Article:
林肯说:“每当想到这场可怕的战争结束前,我们还要付出的生命的代价,以及由此造成的家庭破碎,和心灵的孤独,我的心就像灌了铅一样沉重。我有时真想躲到黑暗中去。”

VOICE TWO:

Lincoln arrived at Gettysburg at sundown. He had dinner. Then he went to his room to complete the speech he would give the next day. He worked for several hours. Finally, it was done.

11月18号傍晚,林肯抵达葛底斯堡,吃完晚饭,林肯就一头钻进房间,准备第二天的演讲稿。几个小时后,讲稿终于写好了。

The next morning, Lincoln -- on horseback -- led a slow parade to the new cemetery. A huge crowd waited before the place where Lincoln and the other important visitors would sit. Military bands played. Soldiers saluted.

第二天早上,林肯骑马带着游行队伍,缓缓前往公墓,那里已经有很多人等候林肯和其他重要宾客落座。军乐队开始演奏,士兵行军礼致敬。

VOICE ONE:

The ceremonies began with a prayer. Then Edward Everett rose to speak.

祷告过后,前国会参议员埃弗里特起身发言。

Everett stood silent for a moment. He looked out across the battlefield and the crowds that now covered it. He began to talk about the Civil War and what had caused it. He spoke about Lee's invasion of the North. He told how northern cities would have fallen had Lee not been stopped at Gettysburg. He praised the men who had given their lives in the great battle.

他沉默片刻,环视战场上站满的人,然后从内战和内战的起因讲起。他谈到了罗伯特·李将军攻打北方,谈到了如果南军没有被拦在葛底斯堡,会有多少北方城市沦陷,他高度赞扬在这场重大战役中英勇献身的阵亡将士。

Everett spoke for almost two hours. He closed his speech with the hope that the nation would come out of the war with greater unity than ever before.

埃弗里特讲了将近两小时。他在结束前表示,希望美国走出这场战争后,能够比已往任何时候都更加团结。

Then Lincoln stood up. He looked out over the valley, then down at the papers in his hand. He began to read:

随后,林肯总统站起身来,他眺望峡谷后,目光回到手中的演讲稿上,开始宣读。

VOICE THREE:

The only known photograph of President Lincoln, center, at the Civil War cemetery at Gettysburg, Pennsylvania
The only known photograph of President Lincoln, center, at the Civil War cemetery at Gettysburg, Pennsylvania

"Four score and seven years ago, our fathers brought forth on this continent, a new nation, conceived in Liberty, and dedicated to the proposition that all men are created equal.

“八十七年前,我们的祖先在这大陆上建立了一个新的国家,它孕育于自由,并且献身给一种理念,即所有人都是生来平等的。

"Now we are engaged in a great civil war testing whether that nation or any nation so conceived and so dedicated, can long endure. We are met on a great battlefield of that war. We have come to dedicate a portion of that field, as a final resting place for those who here gave their lives that that nation might live. It is altogether fitting and proper that we should do this.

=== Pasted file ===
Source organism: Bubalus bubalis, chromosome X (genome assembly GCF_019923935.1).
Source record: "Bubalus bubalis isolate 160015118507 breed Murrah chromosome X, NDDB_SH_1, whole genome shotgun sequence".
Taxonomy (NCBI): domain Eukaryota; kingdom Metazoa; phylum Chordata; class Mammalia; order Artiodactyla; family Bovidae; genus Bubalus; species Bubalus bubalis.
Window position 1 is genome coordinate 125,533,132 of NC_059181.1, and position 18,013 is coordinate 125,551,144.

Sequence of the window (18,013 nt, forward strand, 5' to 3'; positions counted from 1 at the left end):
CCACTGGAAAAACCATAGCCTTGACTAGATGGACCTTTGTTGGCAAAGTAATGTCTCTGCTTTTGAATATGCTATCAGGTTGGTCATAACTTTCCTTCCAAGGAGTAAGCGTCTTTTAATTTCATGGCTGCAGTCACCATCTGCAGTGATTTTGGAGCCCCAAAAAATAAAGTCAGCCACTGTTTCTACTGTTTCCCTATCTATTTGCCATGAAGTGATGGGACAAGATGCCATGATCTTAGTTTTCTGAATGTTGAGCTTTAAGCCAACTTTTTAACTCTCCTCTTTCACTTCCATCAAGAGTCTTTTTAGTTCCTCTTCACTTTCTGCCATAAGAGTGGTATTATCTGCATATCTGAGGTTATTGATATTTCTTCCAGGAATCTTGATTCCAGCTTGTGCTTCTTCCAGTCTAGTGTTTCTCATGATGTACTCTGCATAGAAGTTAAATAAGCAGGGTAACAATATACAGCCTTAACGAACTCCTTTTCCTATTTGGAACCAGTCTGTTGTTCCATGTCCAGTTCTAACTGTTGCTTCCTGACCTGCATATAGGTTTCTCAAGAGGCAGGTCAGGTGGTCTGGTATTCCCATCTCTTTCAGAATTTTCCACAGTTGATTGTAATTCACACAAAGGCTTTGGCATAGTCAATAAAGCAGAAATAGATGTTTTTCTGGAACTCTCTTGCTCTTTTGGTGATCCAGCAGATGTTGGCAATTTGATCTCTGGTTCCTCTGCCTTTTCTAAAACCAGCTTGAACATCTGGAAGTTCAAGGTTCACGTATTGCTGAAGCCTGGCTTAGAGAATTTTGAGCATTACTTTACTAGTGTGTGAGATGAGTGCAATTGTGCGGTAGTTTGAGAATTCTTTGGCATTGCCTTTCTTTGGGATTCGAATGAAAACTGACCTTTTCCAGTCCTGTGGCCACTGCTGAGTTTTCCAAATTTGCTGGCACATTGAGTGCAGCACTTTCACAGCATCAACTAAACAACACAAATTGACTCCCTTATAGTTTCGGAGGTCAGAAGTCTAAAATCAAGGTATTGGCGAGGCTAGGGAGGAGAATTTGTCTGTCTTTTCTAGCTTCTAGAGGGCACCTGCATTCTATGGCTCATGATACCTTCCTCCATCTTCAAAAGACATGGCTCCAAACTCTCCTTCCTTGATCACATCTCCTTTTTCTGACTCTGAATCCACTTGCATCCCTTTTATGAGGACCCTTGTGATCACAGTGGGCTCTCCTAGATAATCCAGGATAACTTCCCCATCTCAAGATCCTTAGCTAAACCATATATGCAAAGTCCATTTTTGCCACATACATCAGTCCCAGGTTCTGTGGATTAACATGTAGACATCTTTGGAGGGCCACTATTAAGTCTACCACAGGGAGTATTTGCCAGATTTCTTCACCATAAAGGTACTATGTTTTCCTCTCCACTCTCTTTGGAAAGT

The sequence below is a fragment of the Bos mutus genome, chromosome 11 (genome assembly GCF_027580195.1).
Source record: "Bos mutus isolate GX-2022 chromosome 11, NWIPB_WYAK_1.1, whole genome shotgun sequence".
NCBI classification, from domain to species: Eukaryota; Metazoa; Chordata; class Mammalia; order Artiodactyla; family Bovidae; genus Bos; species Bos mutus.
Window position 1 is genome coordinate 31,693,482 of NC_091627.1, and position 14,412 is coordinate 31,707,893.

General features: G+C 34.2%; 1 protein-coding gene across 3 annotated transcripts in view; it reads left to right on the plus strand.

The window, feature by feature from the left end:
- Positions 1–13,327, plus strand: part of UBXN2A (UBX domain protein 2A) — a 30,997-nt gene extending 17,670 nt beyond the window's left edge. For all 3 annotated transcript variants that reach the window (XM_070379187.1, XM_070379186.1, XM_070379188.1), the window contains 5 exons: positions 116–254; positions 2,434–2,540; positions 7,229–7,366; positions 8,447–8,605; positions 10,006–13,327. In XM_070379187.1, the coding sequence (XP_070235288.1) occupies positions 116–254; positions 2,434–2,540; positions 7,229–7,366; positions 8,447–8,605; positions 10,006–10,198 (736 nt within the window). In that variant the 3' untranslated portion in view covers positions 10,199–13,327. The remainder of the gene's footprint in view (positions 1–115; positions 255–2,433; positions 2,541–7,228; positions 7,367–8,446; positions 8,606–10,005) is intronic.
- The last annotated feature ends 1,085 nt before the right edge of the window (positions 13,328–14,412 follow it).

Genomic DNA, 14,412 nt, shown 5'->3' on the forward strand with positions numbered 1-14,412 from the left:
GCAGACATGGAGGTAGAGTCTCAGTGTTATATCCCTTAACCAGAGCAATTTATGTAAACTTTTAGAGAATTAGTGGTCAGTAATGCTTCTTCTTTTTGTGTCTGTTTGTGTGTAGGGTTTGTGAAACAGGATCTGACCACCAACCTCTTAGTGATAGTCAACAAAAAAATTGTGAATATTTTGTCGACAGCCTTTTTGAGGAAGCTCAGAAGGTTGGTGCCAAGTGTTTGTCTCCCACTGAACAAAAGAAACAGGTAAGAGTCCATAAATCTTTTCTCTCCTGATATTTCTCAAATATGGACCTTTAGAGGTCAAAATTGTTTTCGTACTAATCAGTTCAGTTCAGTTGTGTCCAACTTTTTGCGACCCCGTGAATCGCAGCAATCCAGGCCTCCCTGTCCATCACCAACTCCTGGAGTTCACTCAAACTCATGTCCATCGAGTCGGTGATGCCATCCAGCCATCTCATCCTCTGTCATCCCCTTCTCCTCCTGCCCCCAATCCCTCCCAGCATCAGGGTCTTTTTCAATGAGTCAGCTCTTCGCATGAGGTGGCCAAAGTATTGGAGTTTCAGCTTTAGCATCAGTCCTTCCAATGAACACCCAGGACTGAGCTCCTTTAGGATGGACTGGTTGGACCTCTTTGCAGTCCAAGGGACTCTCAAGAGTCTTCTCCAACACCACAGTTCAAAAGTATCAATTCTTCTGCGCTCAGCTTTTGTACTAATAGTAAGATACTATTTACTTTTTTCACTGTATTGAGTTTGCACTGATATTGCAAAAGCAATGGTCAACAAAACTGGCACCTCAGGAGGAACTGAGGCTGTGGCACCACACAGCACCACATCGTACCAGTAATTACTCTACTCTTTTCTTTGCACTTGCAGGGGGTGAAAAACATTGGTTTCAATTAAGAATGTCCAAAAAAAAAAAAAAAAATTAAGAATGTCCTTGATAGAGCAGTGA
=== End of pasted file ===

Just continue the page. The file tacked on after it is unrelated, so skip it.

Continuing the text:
当前,我们正在从事一次伟大的内战,我们在考验,究竟这个国家,或任何一个有这种主张和这种信仰的国家,是否能长久存在。我们在那次战争的一个伟大的战场上集合。我们来到这里,奉献那个战场上的一部分土地,作为在此地为那个国家的生存而牺牲了自己生命的人永久眠息之所。我们这样做,是十分合情合理的。

"But, in a larger sense, we cannot dedicate -- we cannot consecrate -- we cannot hallow this ground. The brave men, living and dead, who struggled here, have consecrated it, far above our poor power to add or detract.

可是,就更深一层意义而言,我们是无从奉献这片土地的--无从使它成为圣地--也不可能把它变为人们景仰之所。那些在这里战斗的勇士,活着的和死去的,已使这块土地神圣化了,远非我们的菲薄能力所能左右。

"The world will little note, nor long remember what we say here, but it can never forget what they did here. It is for us the living, rather, to be dedicated here to the unfinished work for which they who fought here have thus far so nobly advanced.

“世人会不大注意,更不会长久记得我们在此地所说的话,然而他们将永远忘不了这些人在这里所做的事。相反,我们活着的人应该献身于那些曾在此作战的人们所英勇推动而尚未完成的工作。

It is rather for us to be here dedicated to the great task remaining before us - that from these honored dead we take increased devotion to that cause for which they gave the last full measure of devotion - that we here highly resolve that these dead shall not have died in vain that this nation, under God, shall have a new birth of freedom - and that government of the people, by the people, for the people, shall not perish from the earth."

我们应该在此献身于我们面前所留存的伟大工作--由于他们的光荣牺牲,我们要更坚定地致力于他们曾作最后全部贡献的那个事业---我们在此立志誓愿,不能让他们白白死去--要使这个国家在上帝庇佑之下,得到新生的自由--要使那民有、民治、民享的政府不致从地球上消失。”

VOICE TWO:

The crowd applauded for several minutes. Then the people began to leave.

林肯讲话结束后,听众热烈的掌声经久不息,然后人群开始慢慢散去。

Lincoln turned to a friend. He said he feared his speech had been a failure. He said he should have prepared it more carefully.

林肯转身告诉朋友说,他担心讲话失败了,他本应准备得更充分才对。

Edward Everett did not agree with Lincoln. He said the president's speech was perfect. He said the president had said more in two minutes than he, Everett, had said in two hours.

但是埃弗里特不这么看。他说,林肯的讲话非常完美,林肯在两分钟里讲的内容,比他在两小时里说的还要多。

Newspapers and other publications praised Lincoln's Gettysburg address. Said one: "The few words of the president were from the heart, to the heart. They cannot be read without emotion."

各大报刊也对林肯的葛底斯堡讲话赞誉有加。其中一份报纸说,“总统几句肺腑之言,触动人心,读起来不可能不被打动。”

Abraham Lincoln went back to Washington that night. He was very tired. Within a week, his secretary announced that the president was sick. He was suffering from smallpox.

林肯总统当晚返回华盛顿。他疲惫不堪。不到一周后,林肯的秘书宣布,总统得了天花。

(MUSIC)

ANNOUNCER:

Our program was written by Frank Beardsley. The narrators were Kay Gallant and Frank Oliver. You can find transcripts, MP3s and podcasts of our programs, along with historical images, at www.unsv.com. You can also comment on our programs and read what other people are saying. And you can follow us on Twitter at VOA Learning English. Join us again next week for THE MAKING OF A NATION - an American history series in VOA Special English.

___

This is program #110 of THE MAKING OF A NATION